Driving tests

What is the speed limit tolerance in New Zealand?

The general speed limit tolerance has been 10km/h for automated cameras, however, according to the police, this has been reduced and they are remaining tight-lipped about what the actual tolerance is. There is no official tolerance used by road police and they have the power to prosecute for as little as 1km/h over the speed limit, so you should aim to keep below the speed limit.

Areas around school zones have a lower tolerance of 4km/h. This is because school zones are signposted at 40km/h and a 10km/h tolerance would simply allow drivers to maintain a speed almost that of the urban national road limit.

During holiday periods police have previously announced that the tolerance is reduced from 10km/h to 4km/h nationwide or in specific regions, but for all we know, the tolerance might now permanently be somewhere around 4-5km/h.

Speedometer tolerance

Vehicle speedometers are deliberately inaccurate, overreading by several percent. It’s not uncommon for a car that reads 55km/h on the speedo to be doing 50-51km/h. Therefore that cannot be used as an excuse for speeding.

There are many GPS apps for your phone which will give you a readout of your speed accurate to around 1km/h.

Why is having a speed limit tolerance common sense?

The speed limit tolerance is a common sense acknowledgement that making drivers nervously check their speedo all the time takes their eyes away from the road. Road safety advocates might say that if you can’t maintain a constant speed then you shouldn’t be driving, but that ignores the reality that many drivers (who are otherwise safe drivers) do find it difficult to maintain a constant speed and might fluctuate +/- 5km/h around their desired speed for a number of reasons, such as the road’s gradient, or inattention. Even many cruise control systems are variable within a few km/h because they are reactive to changes in gradient, not predictive of changes in gradient.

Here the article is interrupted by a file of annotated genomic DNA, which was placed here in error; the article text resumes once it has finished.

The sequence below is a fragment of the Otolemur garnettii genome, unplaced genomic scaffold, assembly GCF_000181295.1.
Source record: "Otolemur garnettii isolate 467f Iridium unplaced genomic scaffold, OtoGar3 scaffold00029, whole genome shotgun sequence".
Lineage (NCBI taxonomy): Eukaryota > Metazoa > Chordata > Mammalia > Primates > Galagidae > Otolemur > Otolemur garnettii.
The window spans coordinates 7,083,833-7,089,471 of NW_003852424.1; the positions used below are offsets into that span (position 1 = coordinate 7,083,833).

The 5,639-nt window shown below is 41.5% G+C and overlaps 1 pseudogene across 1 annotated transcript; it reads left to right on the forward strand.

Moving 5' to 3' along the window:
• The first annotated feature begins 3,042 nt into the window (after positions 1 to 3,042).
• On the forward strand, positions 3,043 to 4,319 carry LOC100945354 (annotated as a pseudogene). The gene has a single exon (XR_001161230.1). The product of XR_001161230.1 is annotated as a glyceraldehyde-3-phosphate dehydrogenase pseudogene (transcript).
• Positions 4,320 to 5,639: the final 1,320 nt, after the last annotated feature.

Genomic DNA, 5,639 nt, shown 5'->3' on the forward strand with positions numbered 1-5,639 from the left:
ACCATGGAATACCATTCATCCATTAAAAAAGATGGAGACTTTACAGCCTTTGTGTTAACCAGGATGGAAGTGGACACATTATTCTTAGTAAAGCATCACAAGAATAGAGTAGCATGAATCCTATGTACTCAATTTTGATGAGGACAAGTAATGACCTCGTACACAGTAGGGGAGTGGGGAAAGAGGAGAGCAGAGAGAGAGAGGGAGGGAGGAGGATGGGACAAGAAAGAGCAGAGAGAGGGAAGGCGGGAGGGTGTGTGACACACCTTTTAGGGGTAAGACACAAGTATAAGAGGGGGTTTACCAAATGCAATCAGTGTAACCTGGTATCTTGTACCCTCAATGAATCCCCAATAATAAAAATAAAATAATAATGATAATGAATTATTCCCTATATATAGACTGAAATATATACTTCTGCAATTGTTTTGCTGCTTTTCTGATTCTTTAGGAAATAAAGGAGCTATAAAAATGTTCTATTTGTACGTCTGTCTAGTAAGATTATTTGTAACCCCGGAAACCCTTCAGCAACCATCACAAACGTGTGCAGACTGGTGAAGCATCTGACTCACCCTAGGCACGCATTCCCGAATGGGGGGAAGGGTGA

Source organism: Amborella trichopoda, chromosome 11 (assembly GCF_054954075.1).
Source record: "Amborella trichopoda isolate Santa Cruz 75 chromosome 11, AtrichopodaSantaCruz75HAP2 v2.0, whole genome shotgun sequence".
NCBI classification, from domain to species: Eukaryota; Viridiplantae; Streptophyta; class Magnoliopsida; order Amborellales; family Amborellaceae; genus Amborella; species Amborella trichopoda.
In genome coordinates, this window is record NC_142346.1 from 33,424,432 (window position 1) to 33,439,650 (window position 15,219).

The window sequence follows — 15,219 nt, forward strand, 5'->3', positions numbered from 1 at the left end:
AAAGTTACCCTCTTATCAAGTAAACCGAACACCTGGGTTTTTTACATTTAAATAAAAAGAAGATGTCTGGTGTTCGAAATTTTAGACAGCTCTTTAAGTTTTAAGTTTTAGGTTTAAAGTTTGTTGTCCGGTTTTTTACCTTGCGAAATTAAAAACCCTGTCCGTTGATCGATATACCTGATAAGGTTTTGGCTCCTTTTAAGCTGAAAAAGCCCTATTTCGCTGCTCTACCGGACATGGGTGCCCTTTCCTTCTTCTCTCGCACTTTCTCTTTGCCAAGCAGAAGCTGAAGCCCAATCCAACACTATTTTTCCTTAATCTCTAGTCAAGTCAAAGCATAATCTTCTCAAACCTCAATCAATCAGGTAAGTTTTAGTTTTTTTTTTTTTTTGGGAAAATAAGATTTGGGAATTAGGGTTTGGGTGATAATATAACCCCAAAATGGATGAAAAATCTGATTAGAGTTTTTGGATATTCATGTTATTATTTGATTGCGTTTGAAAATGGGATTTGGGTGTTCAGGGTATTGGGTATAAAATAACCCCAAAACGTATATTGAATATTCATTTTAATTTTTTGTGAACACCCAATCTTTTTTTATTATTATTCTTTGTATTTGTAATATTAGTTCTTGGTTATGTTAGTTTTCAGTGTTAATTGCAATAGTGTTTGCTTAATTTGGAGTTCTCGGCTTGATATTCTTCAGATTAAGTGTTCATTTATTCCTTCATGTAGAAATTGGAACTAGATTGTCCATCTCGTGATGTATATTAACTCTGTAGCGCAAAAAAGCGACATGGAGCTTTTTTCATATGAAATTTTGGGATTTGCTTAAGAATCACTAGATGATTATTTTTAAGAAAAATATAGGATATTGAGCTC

Even vehicles with speed limiters, e.g. trucks limited to 90km/h, can exceed the speed limiter’s speed.

Darren has written over 3000 articles about driving and vehicles, plus almost 500 vehicle reviews and numerous driving courses. Connect with him on LinkedIn by clicking the name above

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